Connect with us

Hi, what are you looking for?

top
Capital News
DIG Edward Mbugua passes through a sanitisation booth donated to Pangani Police Station by NGAO.

Corona Virus

NGAO donates sanitation booth to Pangani Police Station

NAIROBI, Kenya, May 21- As the country heightens the war against the COVID-19 pandemic, the National Police Service continues to receive support from various stakeholders, in order to ensure officers are not exposed to infections.

The latest support came from the National Gun Owners Association (NGAO) which has partnered with the Ministry of Health to train nearly 2,000 police officers on measures they should deploy while executing their duties, particularly in the hotspot areas.

The association’s chairperson Anthony Wahome on Thursday pointed out that like healthcare workers, police are equally prone to the pandemic due to the nature of their job.

DIG Edward Mbugua with police officers and members of National Gun Owners Association, NGAO.

“After health care workers, they (police officers) are on the frontline and the most exposed,” he said.

He was speaking at Pangani Police Station, where he handed over a sanitization booth donated by the association members- in honour of the late Captain Akber Sumra, a pilot who died in a plane crash in Maasai Mara.

“It has ten nozzles spraying on someone at the same time. It is able to spray the entire body,” said Captain Mohamed Sumra, a brother to the deceased.

The sanitization booth was unveiled by Deputy Inspector General of Police Edward Mbugua- who has called on other members of the public to support the police service.

Though officers have been given the basic Personal Protective Equipment (PPE), he said “we still need more.”

Mbugua has warned of tough action against people flouting the curfew orders.

Advertisement. Scroll to continue reading.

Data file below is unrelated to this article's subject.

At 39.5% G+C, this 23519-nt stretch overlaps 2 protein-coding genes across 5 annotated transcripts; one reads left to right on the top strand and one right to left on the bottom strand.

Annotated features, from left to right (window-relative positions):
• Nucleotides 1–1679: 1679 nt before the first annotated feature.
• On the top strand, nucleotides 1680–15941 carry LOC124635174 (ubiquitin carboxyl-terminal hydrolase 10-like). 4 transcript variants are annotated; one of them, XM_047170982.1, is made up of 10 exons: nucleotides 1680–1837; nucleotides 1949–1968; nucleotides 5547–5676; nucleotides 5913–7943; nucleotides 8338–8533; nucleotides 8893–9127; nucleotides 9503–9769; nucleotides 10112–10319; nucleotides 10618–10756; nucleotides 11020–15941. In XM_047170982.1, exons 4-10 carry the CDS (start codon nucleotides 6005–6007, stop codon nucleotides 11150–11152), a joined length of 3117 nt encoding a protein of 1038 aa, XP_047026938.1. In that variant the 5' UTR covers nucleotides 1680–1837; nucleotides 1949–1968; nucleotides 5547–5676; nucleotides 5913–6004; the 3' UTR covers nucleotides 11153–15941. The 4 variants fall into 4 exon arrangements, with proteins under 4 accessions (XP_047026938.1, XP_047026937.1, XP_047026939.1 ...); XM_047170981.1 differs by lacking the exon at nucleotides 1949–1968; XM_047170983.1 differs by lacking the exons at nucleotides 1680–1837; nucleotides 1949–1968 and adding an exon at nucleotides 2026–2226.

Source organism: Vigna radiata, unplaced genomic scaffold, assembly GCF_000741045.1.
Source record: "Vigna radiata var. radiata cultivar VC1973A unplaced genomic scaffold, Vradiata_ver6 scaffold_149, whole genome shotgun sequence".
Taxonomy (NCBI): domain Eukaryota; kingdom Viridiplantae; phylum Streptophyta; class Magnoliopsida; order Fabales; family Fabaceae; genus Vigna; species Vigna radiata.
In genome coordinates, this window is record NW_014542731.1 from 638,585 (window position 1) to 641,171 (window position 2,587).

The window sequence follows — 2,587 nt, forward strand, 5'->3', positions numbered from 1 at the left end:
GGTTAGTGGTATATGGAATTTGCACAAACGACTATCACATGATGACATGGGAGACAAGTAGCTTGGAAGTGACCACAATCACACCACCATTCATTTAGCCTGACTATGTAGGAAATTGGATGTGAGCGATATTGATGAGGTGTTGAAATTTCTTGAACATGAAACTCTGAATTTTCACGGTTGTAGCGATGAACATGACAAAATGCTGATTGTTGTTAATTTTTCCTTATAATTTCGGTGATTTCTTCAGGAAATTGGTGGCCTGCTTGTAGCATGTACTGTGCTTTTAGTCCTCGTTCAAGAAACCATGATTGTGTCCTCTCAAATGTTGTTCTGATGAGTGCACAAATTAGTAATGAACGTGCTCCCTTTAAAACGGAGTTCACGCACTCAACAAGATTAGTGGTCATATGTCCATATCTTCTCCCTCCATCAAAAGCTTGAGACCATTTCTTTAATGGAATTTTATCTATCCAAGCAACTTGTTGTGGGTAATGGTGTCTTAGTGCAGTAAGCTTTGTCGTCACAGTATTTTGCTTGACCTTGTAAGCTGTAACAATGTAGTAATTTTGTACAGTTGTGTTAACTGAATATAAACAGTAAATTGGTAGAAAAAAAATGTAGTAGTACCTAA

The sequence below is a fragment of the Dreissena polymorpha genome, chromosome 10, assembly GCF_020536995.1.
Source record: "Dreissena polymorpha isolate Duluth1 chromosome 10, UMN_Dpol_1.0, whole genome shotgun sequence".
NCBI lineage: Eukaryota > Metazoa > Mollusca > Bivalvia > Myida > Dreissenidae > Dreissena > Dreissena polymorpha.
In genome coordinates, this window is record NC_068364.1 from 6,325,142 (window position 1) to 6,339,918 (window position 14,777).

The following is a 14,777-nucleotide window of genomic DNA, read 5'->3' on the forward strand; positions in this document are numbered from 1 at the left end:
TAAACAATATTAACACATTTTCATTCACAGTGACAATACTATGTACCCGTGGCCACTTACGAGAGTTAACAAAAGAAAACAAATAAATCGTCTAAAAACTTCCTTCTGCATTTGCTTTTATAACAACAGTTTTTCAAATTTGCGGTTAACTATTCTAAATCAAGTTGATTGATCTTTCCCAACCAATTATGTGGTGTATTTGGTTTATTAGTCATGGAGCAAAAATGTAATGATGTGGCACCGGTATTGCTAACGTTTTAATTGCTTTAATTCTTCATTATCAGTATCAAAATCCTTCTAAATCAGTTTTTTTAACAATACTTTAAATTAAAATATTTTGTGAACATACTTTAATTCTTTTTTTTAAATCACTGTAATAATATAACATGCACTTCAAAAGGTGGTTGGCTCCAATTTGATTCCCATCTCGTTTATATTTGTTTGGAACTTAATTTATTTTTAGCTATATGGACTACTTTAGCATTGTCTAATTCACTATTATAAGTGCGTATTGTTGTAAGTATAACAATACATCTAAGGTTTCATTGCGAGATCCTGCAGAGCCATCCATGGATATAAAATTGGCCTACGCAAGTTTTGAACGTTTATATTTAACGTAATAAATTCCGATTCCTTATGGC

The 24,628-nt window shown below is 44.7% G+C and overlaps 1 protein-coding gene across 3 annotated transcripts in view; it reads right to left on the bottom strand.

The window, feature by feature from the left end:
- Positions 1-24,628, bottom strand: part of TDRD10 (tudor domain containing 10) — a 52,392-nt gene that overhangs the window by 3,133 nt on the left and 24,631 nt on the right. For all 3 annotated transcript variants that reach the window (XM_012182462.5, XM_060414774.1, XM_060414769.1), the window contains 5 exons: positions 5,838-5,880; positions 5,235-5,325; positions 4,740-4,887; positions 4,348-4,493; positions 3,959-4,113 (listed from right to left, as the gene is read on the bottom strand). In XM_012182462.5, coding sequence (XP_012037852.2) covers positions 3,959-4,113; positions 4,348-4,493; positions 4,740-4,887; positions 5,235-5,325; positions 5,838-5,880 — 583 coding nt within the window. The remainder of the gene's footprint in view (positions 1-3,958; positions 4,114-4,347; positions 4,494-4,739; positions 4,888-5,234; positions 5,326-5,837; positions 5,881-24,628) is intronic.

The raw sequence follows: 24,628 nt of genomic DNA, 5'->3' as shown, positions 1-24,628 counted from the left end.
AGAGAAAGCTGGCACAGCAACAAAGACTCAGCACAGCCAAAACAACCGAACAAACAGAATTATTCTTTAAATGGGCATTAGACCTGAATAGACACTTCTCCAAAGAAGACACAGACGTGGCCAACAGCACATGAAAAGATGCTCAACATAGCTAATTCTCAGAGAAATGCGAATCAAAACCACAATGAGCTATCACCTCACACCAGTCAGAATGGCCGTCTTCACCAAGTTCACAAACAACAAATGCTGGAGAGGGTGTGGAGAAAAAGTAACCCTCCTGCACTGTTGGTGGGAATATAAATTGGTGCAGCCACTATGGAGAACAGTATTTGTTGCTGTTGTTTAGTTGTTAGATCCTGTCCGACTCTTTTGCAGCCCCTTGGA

He said authorities continue to encounter people not providing essential services as late as 8 p.m while many others are not following the safety measures issued by the Ministry of Health.

“Some members of the public are not taking this [matter] seriously. If they are told to wear a mask, they do, but they are not wearing it rightly. Some of them are contravening the curfew orders…when we get them, we will arrest them,” he said.

Infections in the country have been increasing daily, since mid-March when the first case was confirmed on a student who had arrived in from the US through the UK.

COVID-19 cases in Kenya rose to 1,029 Wednesday, crossing the 1000-mark even as the government intensified efforts to prevent a further spread of the infections nationally.

Among the measures in place to combat the infections is a dusk to dawn curfew imposed by President Uhuru Kenyatta, countrywide, and cessation of movement in and out of Eastleigh, a densely populated suburb in Nairobi, Mombasa’s Old Town area and Mandera in northern Kenya that borders with Somalia.

Health Cabinet Secretary Mutahi Kagwe has since announced the extension of the lockdown in Old Town and Eastleigh due to the high number of cases.

Click to comment

Leave a Reply

Your email address will not be published. Required fields are marked *

Advertisement

More on Capital News